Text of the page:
An investigation by the National Transportation Safety Board (NTSB) has determined that “operational limitations” of Tesla’s Autopilot system played a “major role” in a fatal crash last May, but that the driver was also at fault for not paying adequate attention to the road.

Tesla owner Joshua Brown was using the semi-autonomous system on a Florida highway when both he and the car failed to notice a tractor-trailer turning left across the road. At the time, Autopilot was capable of steering the car within its lane and autonomously braking for vehicles in the road ahead.

Following the incident, Tesla said that the vehicles sensors were unable to identify the white truck against the bright sky behind it.

According to Reuters, the NTSB found that the system worked as designed, but should’ve done more to ensure driver attentiveness and restrict its use to highways and limited-access roads. The only way that it could monitor the driver was by sensing whether or not he was touching the steering wheel, which the NTSB called “a poor surrogate for monitored driving engagement.”

The investigation also found that there were 10 seconds to respond to the truck, and that Brown did not apply the brakes. His last action was setting the cruise control at 74 mph on the 65 mph road, two minutes before the collision.

A Tesla spokesperson issued the following statement to Fox News on Tuesday evening:

"At Tesla, the safety of our customers comes first, and one thing is very clear: Autopilot significantly increases safety, as NHTSA has found that it reduces accident rates by 40%. We appreciate the NTSB’s analysis of last year’s tragic accident and we will evaluate their recommendations as we continue to evolve our technology. We will also continue to be extremely clear with current and potential customers that Autopilot is not a fully self-driving technology and drivers need to remain attentive at all times.”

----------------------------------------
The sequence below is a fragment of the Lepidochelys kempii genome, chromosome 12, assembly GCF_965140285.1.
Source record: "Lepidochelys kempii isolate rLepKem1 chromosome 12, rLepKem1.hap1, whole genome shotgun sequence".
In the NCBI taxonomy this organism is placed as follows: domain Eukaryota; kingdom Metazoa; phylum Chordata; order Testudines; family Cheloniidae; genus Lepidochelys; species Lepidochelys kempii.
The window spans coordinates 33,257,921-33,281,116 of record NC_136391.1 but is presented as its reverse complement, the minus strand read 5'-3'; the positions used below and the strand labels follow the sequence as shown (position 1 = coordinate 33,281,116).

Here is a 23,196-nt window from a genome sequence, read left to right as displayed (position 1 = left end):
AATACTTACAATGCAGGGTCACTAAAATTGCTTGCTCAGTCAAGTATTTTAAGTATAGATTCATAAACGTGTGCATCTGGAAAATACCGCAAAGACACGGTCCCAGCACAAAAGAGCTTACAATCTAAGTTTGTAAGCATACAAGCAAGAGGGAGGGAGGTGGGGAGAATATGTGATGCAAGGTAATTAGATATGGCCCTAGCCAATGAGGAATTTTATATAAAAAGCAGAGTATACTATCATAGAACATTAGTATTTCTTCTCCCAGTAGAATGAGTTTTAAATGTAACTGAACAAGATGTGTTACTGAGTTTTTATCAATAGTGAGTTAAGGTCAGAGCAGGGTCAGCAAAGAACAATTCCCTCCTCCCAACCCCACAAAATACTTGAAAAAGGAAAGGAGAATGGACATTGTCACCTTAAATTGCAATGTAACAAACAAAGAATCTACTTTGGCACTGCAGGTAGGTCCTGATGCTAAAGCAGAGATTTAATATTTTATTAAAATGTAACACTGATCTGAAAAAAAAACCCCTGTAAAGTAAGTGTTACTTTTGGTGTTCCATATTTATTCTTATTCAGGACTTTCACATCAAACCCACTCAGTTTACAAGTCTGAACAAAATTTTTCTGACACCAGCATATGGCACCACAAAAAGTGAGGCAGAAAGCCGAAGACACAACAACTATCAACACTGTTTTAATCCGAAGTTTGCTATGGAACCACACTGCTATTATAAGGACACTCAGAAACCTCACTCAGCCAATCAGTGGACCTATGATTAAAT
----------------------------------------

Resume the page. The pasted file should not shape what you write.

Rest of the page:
The NTSB issued seven recommendations for the auto industry, including the incorporation of electronic safeguards against improper use of Level 2 automated driving systems like Autopilot.

Tesla has updated Autopilot’s operating parameters several times since the incident.

The NTSB report was issued on the same day that U.S. Transportation Secretary Elaine Chao revealed the federal government’s latest voluntary guidelines for autonomous technology, which includes a section on driver monitoring and the transfer of control from vehicle to operator when a system determines that human interaction is required.